Under past administrations, stripping people of their citizenship was mostly a tactic reserved for dealing with Nazis and war criminals trying to hide behind fraudulent identities. But now, the Trump administration wants to use federal dollars to create a specific office for denaturalization. Ordinary people are “fearful that mistakes made years ago on their past applications could be used to target them, take away their citizenship, and destroy their lives,” according to the ACLU.
On July 20, Representative Salud Carbajal introduced the Defend New Americans Act, a bill that would prohibit the use of federal funds to establish a denaturalization office within the Department of Justice (DOJ). In an announcement made with the co-chairs of the New Americans Caucus — representatives Adriano Espaillat (D-NY) and Norma Torres (D-CA) — Carbajal said that the Trump administration is using denaturalization to “unfairly target innocent American citizens” and to sow fear among immigrant communities.
In February 2020, the DOJ announced it would seek $200 million to establish a denaturalization office. Denaturalization, the process by which the U.S. government takes away the citizenship of Americans who are foreign-born but have become naturalized citizens, has historically been used “sparingly” by the DOJ, according to the media release. In most instances, denaturalization has been reserved for select cases, like suspected war criminals who have lied on their paperwork.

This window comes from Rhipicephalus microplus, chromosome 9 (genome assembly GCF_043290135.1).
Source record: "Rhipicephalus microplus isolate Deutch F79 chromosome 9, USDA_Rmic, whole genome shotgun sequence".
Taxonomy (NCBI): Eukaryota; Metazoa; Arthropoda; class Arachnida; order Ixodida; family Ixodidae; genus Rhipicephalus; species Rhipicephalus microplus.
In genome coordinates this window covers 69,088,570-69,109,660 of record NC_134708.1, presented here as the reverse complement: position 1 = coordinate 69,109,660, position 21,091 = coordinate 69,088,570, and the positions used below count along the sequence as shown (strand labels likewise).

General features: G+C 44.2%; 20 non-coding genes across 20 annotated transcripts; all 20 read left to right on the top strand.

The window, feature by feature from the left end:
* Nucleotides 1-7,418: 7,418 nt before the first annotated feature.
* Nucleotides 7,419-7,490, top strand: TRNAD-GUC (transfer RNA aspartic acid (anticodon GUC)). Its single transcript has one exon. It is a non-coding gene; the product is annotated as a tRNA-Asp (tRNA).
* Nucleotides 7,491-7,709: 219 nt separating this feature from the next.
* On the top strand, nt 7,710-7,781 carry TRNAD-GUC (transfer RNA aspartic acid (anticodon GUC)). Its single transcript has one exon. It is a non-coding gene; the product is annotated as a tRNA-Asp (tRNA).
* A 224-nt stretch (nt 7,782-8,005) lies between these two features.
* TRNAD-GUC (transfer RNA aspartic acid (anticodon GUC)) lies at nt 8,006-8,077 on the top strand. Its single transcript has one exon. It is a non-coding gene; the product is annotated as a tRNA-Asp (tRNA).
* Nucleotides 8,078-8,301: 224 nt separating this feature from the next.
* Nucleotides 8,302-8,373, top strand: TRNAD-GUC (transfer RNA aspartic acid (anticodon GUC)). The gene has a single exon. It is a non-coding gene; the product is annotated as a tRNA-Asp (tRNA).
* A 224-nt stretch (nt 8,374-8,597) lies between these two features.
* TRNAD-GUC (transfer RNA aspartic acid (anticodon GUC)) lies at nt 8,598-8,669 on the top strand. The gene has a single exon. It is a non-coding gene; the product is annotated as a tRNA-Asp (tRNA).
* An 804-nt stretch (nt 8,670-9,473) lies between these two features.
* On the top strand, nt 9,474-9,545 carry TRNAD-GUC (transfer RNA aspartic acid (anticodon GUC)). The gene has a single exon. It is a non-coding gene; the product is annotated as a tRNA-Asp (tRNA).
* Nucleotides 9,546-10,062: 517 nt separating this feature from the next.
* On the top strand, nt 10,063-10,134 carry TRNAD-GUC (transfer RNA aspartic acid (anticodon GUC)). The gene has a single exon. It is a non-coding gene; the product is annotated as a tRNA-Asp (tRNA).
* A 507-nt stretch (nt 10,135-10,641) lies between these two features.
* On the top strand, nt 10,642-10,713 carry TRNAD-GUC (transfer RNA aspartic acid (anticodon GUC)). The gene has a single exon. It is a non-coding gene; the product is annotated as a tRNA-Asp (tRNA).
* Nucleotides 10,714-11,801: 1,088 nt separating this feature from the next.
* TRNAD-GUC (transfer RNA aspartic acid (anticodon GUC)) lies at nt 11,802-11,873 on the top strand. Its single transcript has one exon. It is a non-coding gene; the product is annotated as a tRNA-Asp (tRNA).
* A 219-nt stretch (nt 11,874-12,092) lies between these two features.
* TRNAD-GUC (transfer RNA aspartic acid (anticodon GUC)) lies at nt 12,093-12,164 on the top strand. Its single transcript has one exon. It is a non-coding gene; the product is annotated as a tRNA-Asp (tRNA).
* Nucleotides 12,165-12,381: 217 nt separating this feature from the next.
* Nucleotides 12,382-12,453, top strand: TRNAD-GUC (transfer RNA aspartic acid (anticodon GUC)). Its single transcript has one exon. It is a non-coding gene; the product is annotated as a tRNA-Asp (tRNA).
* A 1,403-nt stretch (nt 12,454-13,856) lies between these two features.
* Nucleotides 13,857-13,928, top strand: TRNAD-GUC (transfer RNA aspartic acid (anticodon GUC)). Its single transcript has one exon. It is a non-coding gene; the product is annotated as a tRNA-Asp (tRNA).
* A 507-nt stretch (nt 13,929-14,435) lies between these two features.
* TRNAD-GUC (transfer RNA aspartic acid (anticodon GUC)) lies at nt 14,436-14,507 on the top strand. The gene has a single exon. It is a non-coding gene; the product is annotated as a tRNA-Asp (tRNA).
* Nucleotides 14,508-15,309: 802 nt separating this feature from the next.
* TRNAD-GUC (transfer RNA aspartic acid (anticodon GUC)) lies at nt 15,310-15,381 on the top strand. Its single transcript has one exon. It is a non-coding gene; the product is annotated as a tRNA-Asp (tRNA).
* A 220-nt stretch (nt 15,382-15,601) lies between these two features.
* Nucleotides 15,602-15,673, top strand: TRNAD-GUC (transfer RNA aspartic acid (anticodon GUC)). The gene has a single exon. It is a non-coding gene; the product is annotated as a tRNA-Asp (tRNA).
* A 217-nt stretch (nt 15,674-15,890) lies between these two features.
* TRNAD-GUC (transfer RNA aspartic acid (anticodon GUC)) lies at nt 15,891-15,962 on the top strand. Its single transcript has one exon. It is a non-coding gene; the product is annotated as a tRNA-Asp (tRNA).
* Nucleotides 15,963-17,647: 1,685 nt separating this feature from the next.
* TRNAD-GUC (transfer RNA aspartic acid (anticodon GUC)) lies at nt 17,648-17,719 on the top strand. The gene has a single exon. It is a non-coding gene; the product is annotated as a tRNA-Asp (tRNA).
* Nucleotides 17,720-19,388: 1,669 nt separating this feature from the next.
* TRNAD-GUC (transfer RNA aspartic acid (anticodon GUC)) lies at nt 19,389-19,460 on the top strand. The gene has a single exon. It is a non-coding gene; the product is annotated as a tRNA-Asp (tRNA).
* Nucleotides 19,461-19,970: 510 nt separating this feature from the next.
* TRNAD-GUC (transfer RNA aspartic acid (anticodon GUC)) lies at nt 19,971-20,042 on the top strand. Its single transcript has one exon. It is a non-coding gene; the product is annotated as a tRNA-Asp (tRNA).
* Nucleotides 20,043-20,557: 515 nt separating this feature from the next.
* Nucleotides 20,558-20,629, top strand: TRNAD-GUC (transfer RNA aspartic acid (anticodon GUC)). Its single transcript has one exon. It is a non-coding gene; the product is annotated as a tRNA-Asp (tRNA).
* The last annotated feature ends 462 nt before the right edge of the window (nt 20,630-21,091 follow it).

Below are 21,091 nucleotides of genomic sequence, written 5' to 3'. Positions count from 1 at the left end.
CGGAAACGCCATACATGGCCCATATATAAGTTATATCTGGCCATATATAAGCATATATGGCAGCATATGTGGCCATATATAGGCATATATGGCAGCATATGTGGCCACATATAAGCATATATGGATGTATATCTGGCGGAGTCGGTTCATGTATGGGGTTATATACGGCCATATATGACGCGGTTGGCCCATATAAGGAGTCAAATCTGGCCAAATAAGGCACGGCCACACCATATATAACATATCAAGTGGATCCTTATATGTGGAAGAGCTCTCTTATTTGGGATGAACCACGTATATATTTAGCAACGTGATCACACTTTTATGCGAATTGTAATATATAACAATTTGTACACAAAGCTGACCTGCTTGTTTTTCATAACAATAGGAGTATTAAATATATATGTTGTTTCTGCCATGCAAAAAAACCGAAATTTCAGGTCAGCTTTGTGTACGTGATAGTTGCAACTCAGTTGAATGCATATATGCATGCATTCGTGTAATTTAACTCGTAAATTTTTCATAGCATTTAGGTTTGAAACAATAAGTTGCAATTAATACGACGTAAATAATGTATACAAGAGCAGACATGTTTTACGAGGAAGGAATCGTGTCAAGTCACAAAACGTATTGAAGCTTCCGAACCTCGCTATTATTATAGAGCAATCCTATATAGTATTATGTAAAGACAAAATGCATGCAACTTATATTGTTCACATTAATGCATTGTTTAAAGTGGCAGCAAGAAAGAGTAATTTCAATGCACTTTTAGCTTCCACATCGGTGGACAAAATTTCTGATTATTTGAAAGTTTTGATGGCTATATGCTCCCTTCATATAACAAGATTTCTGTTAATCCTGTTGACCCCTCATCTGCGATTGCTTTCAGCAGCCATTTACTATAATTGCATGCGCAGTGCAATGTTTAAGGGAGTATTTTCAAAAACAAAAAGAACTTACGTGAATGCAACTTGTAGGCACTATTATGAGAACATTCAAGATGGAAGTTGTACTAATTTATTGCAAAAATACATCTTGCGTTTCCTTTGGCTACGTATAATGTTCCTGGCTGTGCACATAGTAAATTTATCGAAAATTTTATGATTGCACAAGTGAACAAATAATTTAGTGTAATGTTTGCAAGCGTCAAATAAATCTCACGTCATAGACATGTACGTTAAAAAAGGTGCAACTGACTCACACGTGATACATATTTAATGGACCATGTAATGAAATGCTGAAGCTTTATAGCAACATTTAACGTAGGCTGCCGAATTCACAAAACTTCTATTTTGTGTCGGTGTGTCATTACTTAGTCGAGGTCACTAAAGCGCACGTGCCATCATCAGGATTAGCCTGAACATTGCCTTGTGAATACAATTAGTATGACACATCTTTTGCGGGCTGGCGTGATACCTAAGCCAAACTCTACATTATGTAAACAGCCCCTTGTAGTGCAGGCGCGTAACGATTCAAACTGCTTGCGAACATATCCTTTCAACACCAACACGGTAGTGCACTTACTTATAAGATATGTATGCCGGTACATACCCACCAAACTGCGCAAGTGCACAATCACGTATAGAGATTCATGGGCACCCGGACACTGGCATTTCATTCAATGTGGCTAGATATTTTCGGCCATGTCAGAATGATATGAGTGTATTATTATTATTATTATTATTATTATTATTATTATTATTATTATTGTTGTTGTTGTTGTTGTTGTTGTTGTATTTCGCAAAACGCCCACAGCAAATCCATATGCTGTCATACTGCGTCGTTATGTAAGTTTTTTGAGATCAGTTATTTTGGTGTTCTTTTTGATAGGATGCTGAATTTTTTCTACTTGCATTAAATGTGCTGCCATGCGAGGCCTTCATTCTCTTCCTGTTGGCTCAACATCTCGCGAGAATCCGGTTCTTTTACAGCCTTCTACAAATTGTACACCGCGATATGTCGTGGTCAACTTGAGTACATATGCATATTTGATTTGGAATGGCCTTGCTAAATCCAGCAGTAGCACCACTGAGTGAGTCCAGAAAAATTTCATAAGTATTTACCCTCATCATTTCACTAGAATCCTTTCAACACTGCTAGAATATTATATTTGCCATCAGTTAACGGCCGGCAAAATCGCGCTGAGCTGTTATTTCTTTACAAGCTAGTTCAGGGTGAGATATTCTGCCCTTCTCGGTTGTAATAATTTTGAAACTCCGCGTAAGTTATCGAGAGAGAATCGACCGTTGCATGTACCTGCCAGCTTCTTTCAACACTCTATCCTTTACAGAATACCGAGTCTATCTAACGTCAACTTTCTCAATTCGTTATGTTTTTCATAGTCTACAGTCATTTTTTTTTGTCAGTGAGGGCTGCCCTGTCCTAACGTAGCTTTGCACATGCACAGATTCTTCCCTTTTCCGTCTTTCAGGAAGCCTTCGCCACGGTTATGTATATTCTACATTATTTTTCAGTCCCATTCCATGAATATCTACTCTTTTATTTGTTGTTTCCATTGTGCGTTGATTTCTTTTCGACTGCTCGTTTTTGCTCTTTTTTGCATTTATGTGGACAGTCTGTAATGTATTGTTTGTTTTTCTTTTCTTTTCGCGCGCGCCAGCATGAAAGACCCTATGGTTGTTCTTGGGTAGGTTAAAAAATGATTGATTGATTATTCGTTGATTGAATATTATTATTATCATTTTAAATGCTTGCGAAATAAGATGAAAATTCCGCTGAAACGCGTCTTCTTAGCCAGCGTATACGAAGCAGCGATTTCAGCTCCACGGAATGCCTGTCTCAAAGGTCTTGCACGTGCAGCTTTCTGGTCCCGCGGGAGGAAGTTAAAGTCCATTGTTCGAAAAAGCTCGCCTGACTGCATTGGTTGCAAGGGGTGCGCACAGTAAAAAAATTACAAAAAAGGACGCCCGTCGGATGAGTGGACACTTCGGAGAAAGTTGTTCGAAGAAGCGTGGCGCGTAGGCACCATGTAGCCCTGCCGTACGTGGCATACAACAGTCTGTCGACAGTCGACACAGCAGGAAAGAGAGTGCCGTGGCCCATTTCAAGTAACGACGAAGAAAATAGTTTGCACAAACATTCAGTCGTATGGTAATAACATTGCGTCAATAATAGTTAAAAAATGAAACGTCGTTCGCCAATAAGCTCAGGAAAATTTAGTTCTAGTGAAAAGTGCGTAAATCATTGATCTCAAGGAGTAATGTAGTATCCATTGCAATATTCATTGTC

However, denaturalization case referrals increased by 600 percent over the past three years, and no parallel uptick in fraudulent citizenship applications occurred to justify the steep increase in vigilance.
The Trump administration has gone “well beyond” the normal uses of denaturalization, Representative Carbajal said in a statement to the Santa Barbara Independent. “It will only get worse if the Administration is able to dedicate additional federal resources to this outrageous effort to strip Americans of their citizenship. I fear that this office would embolden the Administration to retroactively revoke citizenship for individuals who have lived in America for decades, or even generations.”
As of this week, the Defend New Americans Act has been referred to the House Committee on the Judiciary; it has yet to go to a vote in the House or Senate.
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